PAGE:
Loretta Lynn's Granddaughter Tayla Lynn Revisits Her Darkest Days: 'If I Wasn't Sober, I Wouldn't Be Here'
"You're sitting there, not being faithful in your marriage and breastfeeding your baby while you're doing drugs and all of a sudden you wake up and say to yourself, 'What in the hell am I doing?!'" Tayla Lynn remembers
"She was not happy," remembers Lynn with a slight chuckle during a recent interview with PEOPLE. "If I was going to stay out, I'd always call. But this time, I didn't. And Memaw made it quite obvious that she wasn't going to play that game. It was a, 'You might do that to your mama, but you are not going to do that here' sort of thing. She required respect and I learned that pretty quick."
But as the years went by, there would be nights filled with more and more disappointment, as the daughter of Loretta's son Ernest Ray would fall into the hereditary handcuffs of addiction.
"There was a time when I didn't want to wake up and see tomorrow," Lynn, 44, admits. "When you're hiding from God, the last thing you want to do is see the sunrise."
But today, Tayla finds herself on the other side both personally and professionally courtesy of a new album — Tayla Lynn Sings Loretta Lynn — and a continued drive to make her grandmother proud.
"For a long time, I tried to do something different music-wise because I believed that's what I was supposed to do," says Lynn, who sings alongside her grandmother on the country music classic "It Wasn't God Who Made Honky-Tonk Angels." "But when I let my gut start leading me and I started trusting my intuition, that's when I knew that this was the record that I was supposed to make. It was literally the easiest, most joyful experience I've ever had."
Bolstering that joy was the approval she received from her grandmother about the enlightening album.
"Not only am I supposed to make this record, I felt like I was allowed to make this record," explains Lynn, who was also spurred creatively by the loss of her mother Cindy, who died unexpectedly in 2018. "Memaw wanted me to make this record."
Indeed, Loretta Lynn has long been a woman that has served as a safe place for Tayla both physically and emotionally. But it wasn't until 1997, when a teenage Tayla was asked by her grandmother to go out on the road with her, that she experienced firsthand the weight her grandmother held within the country music industry.
"About six months after my grandfather passed away, my Memaw went back out on the road and took me with her," Lynn remembers. "I would stand on the side of the stage, and she would sing 'Here I Am Again,' and she would start crying and the audience would start crying. When I recorded that song for the album, I just had tears streaming down my face thinking about her singing that song to the audience."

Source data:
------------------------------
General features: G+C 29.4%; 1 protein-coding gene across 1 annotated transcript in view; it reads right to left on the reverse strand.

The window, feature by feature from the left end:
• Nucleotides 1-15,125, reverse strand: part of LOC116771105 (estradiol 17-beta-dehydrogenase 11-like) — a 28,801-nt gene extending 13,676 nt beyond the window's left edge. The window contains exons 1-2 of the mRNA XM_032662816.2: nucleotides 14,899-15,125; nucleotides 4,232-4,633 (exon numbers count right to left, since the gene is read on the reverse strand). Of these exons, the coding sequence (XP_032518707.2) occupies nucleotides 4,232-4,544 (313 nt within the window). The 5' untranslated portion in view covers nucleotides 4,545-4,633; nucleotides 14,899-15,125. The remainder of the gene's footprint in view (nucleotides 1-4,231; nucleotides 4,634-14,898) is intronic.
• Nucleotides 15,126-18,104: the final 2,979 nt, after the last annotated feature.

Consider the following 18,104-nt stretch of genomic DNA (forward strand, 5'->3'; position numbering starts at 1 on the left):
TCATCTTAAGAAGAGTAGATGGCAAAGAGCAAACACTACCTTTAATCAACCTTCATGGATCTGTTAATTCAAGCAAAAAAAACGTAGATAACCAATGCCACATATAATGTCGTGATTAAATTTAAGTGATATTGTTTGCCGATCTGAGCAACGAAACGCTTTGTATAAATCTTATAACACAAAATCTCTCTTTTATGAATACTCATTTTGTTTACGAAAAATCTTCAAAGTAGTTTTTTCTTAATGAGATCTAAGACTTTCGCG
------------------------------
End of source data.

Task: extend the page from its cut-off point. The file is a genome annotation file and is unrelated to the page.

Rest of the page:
There were also the nights that Memaw found herself questioning some of her granddaughter's decisions, whether it was the skimpy outfit she wore out on stage or her openness to discuss her past addiction struggles.
"She said, 'I want you to know that there is a difference between being honest and telling people your story," Lynn remembers. "She would say, 'I want you to remember that at the end of the day, country music is about family and there's families in that audience and whatever you do is a reflection on me. I'm proud of you and what you're doing, but you've got to figure out a different way to tell your story.' That was an awakening for me, that's for sure."
But sometimes, those moments of awakenings were short-lived, and Lynn would get an inkling that Tayla was letting her addictions take over yet again. But rather than raise her voice, Tayla's grandmother would handle her disappointment in more subtle, yet powerful ways.
"The way she handled it was, I wasn't allowed to go on the road," Lynn remembers. "Going on the road with her was like heaven to me, being able to be on her bus and eat dinner with her and sit with her in the back after the shows to debrief about the show. That was my favorite thing in the world. But she wouldn't allow it if I got myself in any trouble."
But trouble did in fact find Tayla multiple times in her life. In 1997, Lynn got Tayla into rehab, but the lessons taught there ultimately would not hold her back from the enticement of alcohol, pills, cocaine and heroin. It wasn't until July of 2004 that Tayla got truly sober for the first time. And in 2010, she even became a member of the short-lived country trio Stealing Angels. But shortly after getting married and becoming a mother, Tayla's demons began roaring back.
"You're sitting there in the middle of this fancy neighborhood in Seattle, not being faithful in your marriage and breastfeeding your baby while you're doing drugs and all of a sudden you wake up and say to yourself, 'What in the hell am I doing?!'" Lynn remembers.
Today, Tayla is celebrating eight full years of sobriety from her various addictions and lives with her husband and children at the Loretta Lynn Ranch at Hurricane Mills, Tennessee.
"Memaw is not on the road anymore and that's a grief for her and a grief for us and a grief for the fans," says Lynn, who now regularly tours with Conway Twitty's grandson Tre Twitty. "But she's still so witty and so very talented, and today, I stand in the power that she has given me."
She draws in a deep breath.
"To go from getting arrested in the projects and weighing 82 lbs. and selling my body for drugs to now making a record and having people respect me and to stand on the stage with my little boys in the wings watching me is just incredible," Lynn concludes. "If I wasn't sober, I wouldn't be here."
And sunrises don't scare her anymore.
"Today I wake up before the sunrise so I can make breakfast for my babies and see the chickens on the farm and have some time with God. It's the first thing I do. I get out of bed, and I thank God for the day."
Tayla Lynn Sings Loretta Lynn is available now.
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